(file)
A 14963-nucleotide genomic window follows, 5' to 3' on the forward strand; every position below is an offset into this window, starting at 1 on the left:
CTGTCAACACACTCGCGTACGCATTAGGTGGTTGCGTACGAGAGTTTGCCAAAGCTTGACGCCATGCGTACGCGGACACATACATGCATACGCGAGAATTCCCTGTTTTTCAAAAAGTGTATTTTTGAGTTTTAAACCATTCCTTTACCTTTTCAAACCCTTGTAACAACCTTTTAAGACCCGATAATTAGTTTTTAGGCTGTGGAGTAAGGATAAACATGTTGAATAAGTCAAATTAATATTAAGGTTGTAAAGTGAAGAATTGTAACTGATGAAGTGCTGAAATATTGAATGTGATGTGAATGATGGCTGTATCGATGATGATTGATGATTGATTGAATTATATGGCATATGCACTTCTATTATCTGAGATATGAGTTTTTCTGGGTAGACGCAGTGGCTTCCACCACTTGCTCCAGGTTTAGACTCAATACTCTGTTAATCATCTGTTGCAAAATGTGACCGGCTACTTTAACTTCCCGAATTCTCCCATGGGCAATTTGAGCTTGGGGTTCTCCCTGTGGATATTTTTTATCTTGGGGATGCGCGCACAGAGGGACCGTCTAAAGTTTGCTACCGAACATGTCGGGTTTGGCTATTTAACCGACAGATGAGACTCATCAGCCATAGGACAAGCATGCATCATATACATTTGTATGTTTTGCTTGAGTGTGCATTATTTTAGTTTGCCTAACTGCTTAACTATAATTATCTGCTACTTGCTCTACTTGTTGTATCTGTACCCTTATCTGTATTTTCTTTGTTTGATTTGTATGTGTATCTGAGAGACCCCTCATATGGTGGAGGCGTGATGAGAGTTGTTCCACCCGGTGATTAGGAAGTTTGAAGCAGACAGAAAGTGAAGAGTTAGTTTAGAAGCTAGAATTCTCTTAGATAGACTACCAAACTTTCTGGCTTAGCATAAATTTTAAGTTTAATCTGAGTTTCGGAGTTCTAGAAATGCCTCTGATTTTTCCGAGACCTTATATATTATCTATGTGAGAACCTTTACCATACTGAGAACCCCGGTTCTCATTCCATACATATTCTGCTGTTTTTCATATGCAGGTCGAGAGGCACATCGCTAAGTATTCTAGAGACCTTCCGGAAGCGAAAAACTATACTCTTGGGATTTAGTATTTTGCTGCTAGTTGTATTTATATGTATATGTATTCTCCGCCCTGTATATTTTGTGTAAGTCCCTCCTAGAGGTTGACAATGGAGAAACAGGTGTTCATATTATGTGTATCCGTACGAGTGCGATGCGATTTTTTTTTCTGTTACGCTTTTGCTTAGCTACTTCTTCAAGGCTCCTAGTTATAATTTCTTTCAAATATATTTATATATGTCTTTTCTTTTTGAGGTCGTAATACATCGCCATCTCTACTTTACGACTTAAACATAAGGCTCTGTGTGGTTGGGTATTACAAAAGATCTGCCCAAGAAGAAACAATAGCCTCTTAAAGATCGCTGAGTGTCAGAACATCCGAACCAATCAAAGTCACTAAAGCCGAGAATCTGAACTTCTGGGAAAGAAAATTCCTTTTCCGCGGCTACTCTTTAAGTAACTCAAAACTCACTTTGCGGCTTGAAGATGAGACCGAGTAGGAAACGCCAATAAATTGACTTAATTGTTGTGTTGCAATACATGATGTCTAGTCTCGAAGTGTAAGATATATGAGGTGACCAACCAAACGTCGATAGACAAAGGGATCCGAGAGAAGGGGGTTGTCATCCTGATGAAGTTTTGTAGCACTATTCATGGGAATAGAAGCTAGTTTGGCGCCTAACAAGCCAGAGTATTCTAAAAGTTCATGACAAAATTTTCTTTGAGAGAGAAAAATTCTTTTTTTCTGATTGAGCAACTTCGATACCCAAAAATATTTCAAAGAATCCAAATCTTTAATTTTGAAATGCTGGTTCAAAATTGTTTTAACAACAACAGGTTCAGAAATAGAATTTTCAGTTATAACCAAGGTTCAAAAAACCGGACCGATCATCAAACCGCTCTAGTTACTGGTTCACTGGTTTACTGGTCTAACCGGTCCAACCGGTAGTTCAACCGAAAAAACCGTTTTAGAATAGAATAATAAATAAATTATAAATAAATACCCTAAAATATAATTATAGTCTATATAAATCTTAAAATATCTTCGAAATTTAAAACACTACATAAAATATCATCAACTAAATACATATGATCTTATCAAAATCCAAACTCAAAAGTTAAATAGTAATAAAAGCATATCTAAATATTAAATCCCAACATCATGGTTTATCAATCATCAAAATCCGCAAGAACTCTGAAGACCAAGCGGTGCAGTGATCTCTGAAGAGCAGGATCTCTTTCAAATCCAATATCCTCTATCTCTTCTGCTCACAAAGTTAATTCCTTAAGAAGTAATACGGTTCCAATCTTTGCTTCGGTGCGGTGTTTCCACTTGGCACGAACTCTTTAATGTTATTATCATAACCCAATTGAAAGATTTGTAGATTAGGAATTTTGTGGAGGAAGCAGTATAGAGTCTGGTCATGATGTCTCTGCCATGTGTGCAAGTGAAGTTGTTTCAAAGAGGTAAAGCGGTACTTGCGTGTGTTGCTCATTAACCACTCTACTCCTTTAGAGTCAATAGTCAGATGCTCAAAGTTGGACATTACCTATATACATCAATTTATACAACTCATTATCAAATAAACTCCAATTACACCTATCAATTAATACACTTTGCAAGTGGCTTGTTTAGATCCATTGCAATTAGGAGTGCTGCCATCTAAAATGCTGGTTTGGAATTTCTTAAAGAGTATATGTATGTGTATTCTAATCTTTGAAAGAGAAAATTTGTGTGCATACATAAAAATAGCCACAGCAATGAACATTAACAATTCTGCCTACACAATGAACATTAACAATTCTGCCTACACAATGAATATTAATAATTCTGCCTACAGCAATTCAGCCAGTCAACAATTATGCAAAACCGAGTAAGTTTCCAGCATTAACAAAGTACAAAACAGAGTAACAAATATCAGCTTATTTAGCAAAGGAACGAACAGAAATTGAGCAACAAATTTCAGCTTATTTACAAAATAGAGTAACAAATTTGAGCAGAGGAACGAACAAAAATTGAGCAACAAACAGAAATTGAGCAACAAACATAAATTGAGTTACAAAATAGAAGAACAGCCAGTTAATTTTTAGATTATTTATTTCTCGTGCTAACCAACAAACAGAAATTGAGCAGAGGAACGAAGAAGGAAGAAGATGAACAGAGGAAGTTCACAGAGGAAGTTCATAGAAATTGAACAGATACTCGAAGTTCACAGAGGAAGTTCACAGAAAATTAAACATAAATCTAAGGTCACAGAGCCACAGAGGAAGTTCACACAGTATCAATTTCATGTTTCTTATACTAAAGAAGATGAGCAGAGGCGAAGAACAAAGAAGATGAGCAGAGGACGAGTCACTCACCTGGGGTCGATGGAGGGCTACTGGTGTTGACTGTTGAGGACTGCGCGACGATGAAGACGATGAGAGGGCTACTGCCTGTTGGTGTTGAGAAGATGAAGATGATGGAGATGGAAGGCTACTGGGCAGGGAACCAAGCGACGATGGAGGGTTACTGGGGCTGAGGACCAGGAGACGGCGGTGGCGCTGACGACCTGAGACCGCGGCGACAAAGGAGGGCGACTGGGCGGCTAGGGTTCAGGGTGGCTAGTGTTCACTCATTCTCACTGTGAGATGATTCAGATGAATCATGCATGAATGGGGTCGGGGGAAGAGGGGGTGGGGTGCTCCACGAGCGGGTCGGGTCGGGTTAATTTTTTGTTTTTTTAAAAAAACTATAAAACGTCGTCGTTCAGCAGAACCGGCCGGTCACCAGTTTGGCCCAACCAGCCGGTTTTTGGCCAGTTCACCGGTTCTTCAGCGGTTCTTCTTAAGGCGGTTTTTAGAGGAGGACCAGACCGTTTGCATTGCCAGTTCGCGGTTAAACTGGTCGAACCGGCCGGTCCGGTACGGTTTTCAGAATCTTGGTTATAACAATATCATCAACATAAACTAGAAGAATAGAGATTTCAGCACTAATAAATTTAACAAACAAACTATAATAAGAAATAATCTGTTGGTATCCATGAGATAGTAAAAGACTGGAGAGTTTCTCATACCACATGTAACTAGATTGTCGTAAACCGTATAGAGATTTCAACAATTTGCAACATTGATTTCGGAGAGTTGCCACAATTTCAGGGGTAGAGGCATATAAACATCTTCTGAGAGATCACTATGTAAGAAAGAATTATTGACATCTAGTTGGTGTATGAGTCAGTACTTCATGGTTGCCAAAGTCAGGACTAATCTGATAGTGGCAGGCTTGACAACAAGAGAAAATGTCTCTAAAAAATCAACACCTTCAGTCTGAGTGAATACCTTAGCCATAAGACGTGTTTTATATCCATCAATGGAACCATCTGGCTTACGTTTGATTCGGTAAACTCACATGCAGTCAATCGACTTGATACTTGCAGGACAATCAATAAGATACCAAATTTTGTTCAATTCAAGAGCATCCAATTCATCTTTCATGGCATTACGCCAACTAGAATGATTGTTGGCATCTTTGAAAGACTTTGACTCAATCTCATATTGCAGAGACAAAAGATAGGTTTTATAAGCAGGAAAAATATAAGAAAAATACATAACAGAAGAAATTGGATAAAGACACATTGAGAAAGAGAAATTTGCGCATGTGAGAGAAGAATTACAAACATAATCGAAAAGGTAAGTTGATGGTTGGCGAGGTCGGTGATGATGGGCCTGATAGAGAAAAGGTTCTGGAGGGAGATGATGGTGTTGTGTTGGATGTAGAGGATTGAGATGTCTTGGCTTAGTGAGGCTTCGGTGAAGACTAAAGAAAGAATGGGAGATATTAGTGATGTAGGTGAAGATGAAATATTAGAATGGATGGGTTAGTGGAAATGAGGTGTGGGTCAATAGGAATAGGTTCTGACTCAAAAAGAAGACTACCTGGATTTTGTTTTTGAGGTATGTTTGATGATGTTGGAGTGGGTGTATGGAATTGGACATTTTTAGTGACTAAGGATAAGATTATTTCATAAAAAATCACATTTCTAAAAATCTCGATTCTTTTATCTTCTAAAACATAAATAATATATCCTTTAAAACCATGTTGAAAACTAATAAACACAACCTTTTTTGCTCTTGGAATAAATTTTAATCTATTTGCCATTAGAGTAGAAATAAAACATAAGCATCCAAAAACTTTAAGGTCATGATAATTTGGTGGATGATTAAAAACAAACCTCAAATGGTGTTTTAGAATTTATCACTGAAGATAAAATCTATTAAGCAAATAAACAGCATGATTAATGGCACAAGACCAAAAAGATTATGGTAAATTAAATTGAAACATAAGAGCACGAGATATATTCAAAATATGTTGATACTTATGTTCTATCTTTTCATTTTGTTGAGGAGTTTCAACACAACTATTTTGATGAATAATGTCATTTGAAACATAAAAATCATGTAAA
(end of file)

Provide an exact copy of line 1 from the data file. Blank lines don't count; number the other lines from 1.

A 14963-nucleotide genomic window follows, 5' to 3' on the forward strand; every position below is an offset into this window, starting at 1 on the left: